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REVIEW: Modesto Symphony explores Ravel, Saint-Saens

Halloween arrived a little early in Modesto Friday night as the Modesto Symphony Orchestra opened its 2008-09 season with Malcolm Arnold's wild and colorful "Tam O'Shanter Overture."

Written in 1955, the overture is inspired by Scottish poet Robert Burns' darkly humorous poem of the same name which describes a frenzied witches' romp that ultimately turns its fury on the protagonist, Tam O'Shanter himself. The overture's orchestration gives ample opportunity for the ensemble to unfurl an enormous range of color and action in all sections. Swooping trombones, belching bassoons, soaring horns, and sawing strings all contribute to an energetic and playful (if hellish) scene which impress and confuse the listener all at the same time. After offering the audience some characteristically witty opening remarks, Maestro David Lockington guided the orchestra through the thorny score with the assurance and inspiration necessary to bring out the best in his players, who gave a virtuoso performance.

Argentine pianist Ingrid Fliter took the stage next with a subtle and nuanced rendition of Ravel’s Piano Concert in G Major. Already winner of one of the world’s most prestigious musical honors—the Gilmore Artist Award—Fliter is a young artist with much to look forward to in her career. Her approach to the Ravel was more intimate and chamber-like than sparkling and extroverted. At times I wished that she would open up her sound more, not least by laying off the soft pedal, which tends to give the piano tone a muffled quality. This was particularly true of the opening segment of the second movement, which ranks easily in the top ten most beautiful passages in all of classical music. Fliter's version didn’t sing as much as might have, leaving the melody a bit at the mercy of a left hand accompaniment which threatened to overtake it at times. Nevertheless, her sense of color and pacing were artistic and reflect a sophisticated musicianship that pervaded other elements of the performance as well. She handled the rhythmic drive of both the first and third movements with a deft, steady energy, and did her part to blend well with the ensemble.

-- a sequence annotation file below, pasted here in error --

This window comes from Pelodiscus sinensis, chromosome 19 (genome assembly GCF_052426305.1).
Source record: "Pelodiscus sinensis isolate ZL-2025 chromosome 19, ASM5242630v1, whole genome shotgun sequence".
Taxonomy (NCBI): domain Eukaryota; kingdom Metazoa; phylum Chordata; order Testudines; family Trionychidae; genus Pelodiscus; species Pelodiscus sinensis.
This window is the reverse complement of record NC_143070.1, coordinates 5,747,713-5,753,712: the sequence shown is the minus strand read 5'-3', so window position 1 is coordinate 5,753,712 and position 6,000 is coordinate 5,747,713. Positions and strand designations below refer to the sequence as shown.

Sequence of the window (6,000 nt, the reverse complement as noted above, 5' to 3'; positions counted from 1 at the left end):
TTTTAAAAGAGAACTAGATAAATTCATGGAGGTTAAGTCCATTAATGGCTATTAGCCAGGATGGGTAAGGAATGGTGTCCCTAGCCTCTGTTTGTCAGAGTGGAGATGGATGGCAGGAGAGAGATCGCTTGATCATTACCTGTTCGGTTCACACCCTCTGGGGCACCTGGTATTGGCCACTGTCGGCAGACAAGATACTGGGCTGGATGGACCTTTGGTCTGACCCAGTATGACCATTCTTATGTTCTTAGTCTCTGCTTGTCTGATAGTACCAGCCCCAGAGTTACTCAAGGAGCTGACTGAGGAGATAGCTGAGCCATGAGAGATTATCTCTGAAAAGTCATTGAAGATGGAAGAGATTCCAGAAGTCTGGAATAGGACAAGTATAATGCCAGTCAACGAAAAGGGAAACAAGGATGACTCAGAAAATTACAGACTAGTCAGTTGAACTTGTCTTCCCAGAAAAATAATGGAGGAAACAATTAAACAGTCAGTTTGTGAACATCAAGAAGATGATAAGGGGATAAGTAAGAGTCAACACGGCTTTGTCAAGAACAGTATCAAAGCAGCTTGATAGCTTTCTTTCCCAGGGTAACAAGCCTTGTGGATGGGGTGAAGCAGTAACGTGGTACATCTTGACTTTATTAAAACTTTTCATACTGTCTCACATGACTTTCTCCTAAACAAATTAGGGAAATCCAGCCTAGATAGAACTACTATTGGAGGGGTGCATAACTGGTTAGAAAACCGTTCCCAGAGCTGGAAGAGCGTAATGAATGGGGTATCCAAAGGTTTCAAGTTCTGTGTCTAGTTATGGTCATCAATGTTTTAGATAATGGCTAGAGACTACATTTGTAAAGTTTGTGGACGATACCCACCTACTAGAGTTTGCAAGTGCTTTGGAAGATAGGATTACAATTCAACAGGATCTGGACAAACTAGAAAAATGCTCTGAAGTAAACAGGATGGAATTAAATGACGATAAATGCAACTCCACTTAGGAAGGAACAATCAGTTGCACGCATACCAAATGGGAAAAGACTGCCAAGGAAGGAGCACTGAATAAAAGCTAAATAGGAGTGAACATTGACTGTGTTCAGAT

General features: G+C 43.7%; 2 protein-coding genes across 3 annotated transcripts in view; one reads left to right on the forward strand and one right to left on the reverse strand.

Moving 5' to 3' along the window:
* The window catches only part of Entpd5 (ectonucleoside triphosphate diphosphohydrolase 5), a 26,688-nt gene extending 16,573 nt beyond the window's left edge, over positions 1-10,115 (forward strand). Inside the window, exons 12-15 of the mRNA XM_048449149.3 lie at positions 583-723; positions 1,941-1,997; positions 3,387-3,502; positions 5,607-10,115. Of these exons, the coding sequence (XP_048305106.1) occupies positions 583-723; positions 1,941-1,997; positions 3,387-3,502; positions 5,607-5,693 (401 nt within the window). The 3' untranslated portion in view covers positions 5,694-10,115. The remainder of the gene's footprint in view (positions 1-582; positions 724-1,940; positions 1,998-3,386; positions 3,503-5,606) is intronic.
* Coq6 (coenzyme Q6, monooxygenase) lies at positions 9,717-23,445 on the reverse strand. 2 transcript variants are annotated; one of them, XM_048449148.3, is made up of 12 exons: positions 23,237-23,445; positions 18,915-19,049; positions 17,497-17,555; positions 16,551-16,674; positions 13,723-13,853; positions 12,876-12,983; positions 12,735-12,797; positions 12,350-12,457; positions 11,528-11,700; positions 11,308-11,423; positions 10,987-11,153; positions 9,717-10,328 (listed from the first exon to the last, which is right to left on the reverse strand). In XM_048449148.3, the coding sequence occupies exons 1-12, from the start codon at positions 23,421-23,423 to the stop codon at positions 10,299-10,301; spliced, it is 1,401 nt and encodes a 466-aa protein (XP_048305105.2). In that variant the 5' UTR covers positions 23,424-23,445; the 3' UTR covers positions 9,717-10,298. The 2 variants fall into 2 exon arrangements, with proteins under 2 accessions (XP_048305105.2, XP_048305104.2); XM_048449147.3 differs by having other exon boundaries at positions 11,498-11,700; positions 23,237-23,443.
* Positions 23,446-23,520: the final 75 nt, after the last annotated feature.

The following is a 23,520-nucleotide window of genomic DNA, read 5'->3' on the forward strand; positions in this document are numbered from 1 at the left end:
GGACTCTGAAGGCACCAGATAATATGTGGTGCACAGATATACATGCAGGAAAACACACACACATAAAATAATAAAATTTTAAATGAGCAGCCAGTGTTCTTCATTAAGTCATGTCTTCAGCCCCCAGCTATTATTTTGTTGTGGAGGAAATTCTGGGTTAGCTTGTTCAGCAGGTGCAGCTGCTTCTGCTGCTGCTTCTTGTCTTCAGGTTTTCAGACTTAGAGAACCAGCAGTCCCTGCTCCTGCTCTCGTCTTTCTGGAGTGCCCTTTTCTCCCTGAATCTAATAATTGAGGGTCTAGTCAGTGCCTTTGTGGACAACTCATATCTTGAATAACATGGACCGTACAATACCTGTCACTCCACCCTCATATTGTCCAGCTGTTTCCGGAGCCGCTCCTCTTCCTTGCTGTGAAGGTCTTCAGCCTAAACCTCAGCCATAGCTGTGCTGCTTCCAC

That said, I did find that the orchestra occasionally lacked cohesiveness between sections in both the Ravel and the evening’s concluding piece, Saint-Saens' Symphony No. 3 in C minor, also known as the "Organ Symphony." For example, the double-note opening figure in the first movement of the Symphony struggled at times to anchor itself convincingly in a groove, and while the strings or the winds might have been together as sections, they tended to wander off the mark they needed to agree upon as a whole. This rhythmic instability continued to crop up now and then in sections with quicker tempos. Still, the Saint-Saens was performed with great passion and conviction. The Poco adagio movement, which offers another one of the most ravishing melodies of all time, was rendered with rich, satisfying tone and long luxuriant phrasing lines, most notably in the strings. Maestro Lockington’s tempos for the third movement challenged the orchestra’s ability to keep up without sounding a bit frantic, but they also generally lent a thrill that can only come in performance with a willingness to embrace risk. The magnificent conclusion, which also ranks high on the all-star classical symphony finale list, was notable for compelling grandeur contributed by a fantastic, towering sound from the brass, and of course from the organ, expertly handled by Svetlana Avetisyan.

Stephen Thomas is a professor of music at California State University, Stanislaus, in Turlock.

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